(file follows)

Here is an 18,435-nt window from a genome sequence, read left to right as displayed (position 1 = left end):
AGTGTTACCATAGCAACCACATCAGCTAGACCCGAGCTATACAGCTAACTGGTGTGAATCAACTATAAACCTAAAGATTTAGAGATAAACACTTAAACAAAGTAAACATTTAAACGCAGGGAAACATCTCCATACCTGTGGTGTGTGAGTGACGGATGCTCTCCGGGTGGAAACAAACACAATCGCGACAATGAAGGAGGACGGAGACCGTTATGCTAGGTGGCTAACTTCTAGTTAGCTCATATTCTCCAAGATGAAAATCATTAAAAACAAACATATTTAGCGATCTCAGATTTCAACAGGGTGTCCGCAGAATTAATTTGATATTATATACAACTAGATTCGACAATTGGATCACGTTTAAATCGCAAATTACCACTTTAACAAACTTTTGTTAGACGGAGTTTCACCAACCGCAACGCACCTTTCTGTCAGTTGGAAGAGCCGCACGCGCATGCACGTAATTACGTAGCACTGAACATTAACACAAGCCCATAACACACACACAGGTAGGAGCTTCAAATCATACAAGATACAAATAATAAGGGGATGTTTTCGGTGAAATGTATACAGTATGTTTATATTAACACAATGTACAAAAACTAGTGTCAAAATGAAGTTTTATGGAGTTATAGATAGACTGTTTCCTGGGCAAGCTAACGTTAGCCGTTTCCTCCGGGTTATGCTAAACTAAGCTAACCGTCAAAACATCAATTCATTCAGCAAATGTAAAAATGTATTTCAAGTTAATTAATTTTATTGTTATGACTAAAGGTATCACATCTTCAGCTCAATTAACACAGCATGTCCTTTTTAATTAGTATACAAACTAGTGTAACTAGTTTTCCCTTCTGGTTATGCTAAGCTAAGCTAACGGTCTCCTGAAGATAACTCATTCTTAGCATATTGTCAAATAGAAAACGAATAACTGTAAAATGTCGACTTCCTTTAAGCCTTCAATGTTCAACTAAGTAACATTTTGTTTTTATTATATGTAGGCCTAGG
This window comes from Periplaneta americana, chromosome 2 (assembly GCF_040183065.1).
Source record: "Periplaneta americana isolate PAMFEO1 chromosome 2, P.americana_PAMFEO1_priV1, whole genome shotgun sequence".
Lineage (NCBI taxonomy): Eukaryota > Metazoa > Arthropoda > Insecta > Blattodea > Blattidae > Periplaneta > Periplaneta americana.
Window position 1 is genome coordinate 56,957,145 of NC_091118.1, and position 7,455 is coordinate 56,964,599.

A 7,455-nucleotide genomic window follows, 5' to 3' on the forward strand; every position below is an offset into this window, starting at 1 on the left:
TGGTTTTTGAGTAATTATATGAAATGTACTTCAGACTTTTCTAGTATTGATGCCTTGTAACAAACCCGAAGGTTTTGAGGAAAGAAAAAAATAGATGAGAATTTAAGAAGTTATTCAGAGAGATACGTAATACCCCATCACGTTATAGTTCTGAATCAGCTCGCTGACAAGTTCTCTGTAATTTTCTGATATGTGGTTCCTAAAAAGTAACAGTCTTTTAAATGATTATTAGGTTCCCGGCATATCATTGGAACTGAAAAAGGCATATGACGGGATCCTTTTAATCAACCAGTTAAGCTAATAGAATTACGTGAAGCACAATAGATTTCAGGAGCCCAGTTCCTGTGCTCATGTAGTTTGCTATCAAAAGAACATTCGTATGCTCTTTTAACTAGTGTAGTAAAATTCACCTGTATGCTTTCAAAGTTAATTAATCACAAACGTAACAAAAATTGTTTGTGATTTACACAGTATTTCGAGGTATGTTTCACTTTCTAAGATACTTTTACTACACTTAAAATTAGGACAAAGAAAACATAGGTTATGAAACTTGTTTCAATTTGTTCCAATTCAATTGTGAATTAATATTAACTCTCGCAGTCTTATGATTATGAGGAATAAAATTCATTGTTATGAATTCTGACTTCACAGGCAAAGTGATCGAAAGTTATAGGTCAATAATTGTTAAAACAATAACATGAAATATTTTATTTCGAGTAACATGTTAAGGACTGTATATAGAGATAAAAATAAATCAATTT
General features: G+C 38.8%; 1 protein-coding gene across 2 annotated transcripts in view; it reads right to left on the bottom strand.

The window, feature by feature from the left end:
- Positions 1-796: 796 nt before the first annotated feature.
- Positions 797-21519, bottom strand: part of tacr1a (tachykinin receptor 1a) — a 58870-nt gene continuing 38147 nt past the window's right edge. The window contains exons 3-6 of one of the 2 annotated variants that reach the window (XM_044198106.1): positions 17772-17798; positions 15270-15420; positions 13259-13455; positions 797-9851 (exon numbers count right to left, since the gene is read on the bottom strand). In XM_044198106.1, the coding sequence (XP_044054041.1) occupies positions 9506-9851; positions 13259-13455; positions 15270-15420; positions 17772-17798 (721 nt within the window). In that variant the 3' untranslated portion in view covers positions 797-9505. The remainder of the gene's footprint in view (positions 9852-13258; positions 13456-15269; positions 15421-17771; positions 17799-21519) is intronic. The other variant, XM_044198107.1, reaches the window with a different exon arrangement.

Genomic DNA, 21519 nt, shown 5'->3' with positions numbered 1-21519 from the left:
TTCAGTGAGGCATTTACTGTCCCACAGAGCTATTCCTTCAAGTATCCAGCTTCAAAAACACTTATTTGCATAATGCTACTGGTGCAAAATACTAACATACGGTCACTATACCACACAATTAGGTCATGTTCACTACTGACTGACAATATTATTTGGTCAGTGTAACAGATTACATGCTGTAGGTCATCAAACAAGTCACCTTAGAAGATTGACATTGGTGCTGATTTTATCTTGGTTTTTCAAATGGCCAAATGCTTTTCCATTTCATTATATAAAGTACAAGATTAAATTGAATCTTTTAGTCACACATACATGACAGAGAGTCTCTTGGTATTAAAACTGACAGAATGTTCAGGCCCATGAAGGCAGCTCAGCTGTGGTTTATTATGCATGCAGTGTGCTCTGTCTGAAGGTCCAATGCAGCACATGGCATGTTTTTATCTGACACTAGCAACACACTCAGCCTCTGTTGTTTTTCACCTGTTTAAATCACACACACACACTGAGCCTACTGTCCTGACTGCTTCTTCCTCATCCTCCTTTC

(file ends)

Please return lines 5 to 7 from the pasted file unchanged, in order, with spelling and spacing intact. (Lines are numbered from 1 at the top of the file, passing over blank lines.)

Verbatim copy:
Lineage (NCBI taxonomy): Eukaryota > Metazoa > Arthropoda > Insecta > Blattodea > Blattidae > Periplaneta > Periplaneta americana.
Window position 1 is genome coordinate 56,957,145 of NC_091118.1, and position 7,455 is coordinate 56,964,599.

A 7,455-nucleotide genomic window follows, 5' to 3' on the forward strand; every position below is an offset into this window, starting at 1 on the left: